Ronni can’t sleep any more, so sits and watches early morning over the Thames.
When she accepts VB in an hour’s time, this view will vanish too: that is probably the greatest loss she’ll suffer. Her flat, vista across the cheap end of Docklands and everything in it will be lost forever, entire life replaced at the Taxpayer’s expense. Every material comfort sacrificed, existence erased, accepting the change she knows in her heart will be instigated. Lists in her head have been written and ticked off, arguments debated until her brain screamed, knowing that every path led to the same truth, feelings remaining steadfastly unchanged.
For as long as she can remember, she’s wanted to be the person standing just beyond her grasp.
If that meant she had to give up everything, then so be it. Cross-legged on the lone sofa, hardly worn and seldom used, this is the moment to be grateful that there are no pictures in the flat, deliberate removal of every frame of reference for many years. She’d not owned a proper camera since University, only evidence she even existed to her family was in pictures of her sibling’s joy. Mum would ask where she was on business trips and so she’d use the phone to send landscapes from places visited, never anything to tie a particular location to the job. That was this lie, and her conscience remained comfortable with the truths it provided.
When Ronni left University and enlisted in the Air Force, it was under a pretence. The Intelligence Service had recruited her at the end of her second year: anonymous advert in the Telegraph’s jobs section followed by two days in a nondescript building in West London where codes were decrypted, mental agility tested before running on a treadmill until her legs stopped working. At the end, sitting in a small grey room with a woman who could easily have been her mother, the message was simple. Veronica Ashby had a chance to change the world for the better. It took a month to grasp that her Air Force placement was only part of a far more complicated story. Only when the two men arrived at her shared home with a briefcase full of legal waivers did reality register: she had fallen into a far more complicated world than even the Civil Service itself had outlined.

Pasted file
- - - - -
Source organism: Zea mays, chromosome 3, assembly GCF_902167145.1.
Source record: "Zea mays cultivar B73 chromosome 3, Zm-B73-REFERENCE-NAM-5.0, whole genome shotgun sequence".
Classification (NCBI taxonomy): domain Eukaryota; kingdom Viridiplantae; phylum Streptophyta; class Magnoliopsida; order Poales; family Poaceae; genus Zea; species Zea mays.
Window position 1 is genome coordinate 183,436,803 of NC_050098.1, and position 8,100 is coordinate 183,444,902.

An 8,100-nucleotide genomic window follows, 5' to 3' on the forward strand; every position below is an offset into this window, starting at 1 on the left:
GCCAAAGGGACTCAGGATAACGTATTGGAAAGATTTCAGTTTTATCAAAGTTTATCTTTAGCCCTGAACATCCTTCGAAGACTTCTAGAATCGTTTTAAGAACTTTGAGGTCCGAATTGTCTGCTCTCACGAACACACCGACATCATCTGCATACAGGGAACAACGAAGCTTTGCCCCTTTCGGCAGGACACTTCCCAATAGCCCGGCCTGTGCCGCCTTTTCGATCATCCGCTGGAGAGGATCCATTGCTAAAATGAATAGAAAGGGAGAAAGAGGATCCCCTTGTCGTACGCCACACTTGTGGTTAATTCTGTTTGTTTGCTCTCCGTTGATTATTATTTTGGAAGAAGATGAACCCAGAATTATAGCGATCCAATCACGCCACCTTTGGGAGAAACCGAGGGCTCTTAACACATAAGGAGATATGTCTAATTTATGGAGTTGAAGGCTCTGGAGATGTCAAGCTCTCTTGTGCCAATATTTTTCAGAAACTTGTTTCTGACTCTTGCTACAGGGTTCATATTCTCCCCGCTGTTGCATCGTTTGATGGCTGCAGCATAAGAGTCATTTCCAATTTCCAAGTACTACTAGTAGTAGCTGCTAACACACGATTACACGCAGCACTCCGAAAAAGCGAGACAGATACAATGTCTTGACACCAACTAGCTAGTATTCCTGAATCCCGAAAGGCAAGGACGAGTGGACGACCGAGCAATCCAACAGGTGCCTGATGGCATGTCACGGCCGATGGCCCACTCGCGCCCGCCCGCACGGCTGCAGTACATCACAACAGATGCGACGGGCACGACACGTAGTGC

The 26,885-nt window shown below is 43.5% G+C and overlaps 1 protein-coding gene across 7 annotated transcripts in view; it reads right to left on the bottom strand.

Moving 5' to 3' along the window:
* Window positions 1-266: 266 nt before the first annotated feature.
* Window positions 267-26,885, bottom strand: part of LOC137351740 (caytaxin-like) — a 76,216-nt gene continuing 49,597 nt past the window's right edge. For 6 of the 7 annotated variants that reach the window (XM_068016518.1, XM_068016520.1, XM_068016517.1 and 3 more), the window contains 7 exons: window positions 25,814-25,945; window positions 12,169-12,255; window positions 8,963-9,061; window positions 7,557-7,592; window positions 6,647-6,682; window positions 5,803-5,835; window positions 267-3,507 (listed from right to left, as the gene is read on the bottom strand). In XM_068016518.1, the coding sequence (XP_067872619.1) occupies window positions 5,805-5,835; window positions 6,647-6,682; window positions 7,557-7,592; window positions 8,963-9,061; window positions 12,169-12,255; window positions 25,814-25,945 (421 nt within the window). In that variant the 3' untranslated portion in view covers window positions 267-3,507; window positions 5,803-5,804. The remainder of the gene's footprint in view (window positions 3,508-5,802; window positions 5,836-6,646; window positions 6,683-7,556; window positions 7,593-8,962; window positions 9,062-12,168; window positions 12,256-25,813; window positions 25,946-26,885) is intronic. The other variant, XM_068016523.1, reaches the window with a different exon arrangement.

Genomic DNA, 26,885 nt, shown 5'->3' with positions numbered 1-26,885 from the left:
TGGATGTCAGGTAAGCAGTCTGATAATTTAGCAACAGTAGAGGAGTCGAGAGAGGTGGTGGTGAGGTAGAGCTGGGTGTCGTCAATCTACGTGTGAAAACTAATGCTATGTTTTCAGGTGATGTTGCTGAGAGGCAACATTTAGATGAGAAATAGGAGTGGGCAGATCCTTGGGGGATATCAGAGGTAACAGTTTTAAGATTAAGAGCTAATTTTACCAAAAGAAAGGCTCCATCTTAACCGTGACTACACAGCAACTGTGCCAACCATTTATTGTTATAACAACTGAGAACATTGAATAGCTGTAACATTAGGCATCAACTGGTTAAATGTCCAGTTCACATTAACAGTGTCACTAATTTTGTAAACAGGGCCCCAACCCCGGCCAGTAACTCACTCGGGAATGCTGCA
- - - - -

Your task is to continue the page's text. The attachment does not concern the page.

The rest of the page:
The joy at having found her calling however simply superseded everything else from that point forward.
After a year of training, fast track to RAF Officer status and beyond, Ronni accepted that looks were just as significant as brains in her selection process. Anonymous might work for some operatives, yes, but not her. No-one said as much outright either, but when asked to carry a small box to the American Embassy in the volatile days of post Soviet Moscow, it was because a smile and the accent would pass through security unhindered. It helped that she’d picked Russian and Mandarin to learn as secondary languages after French and Spanish, brilliant mind backed up by an implicit understanding of each task in hand. Communication was the key to everything, and doing it better than anyone else had never been a problem.
Her father’s insistence that the tongues of the largest races would always place you at a financial advantage was the only piece of advice ever taken seriously, but not because of Malcolm Ashby’s assertion. Dad gave up completely when it became clear that money was the last of her concerns, dressing and acting on her terms and no-one else’s. He’d issued an ultimatum when she announced to family of future intent: this was a wholly unsuitable job for a woman, and if she continued with this destructive path, there would be no financial assistance from the Ashby coffers ever again. There was no need for help then, never asked for at any point since. Ronni earns more money now than both of her sisters combined, a fact Mum would continue to press whenever possible.
Her father was a misogynist dinosaur, and that was never likely to change.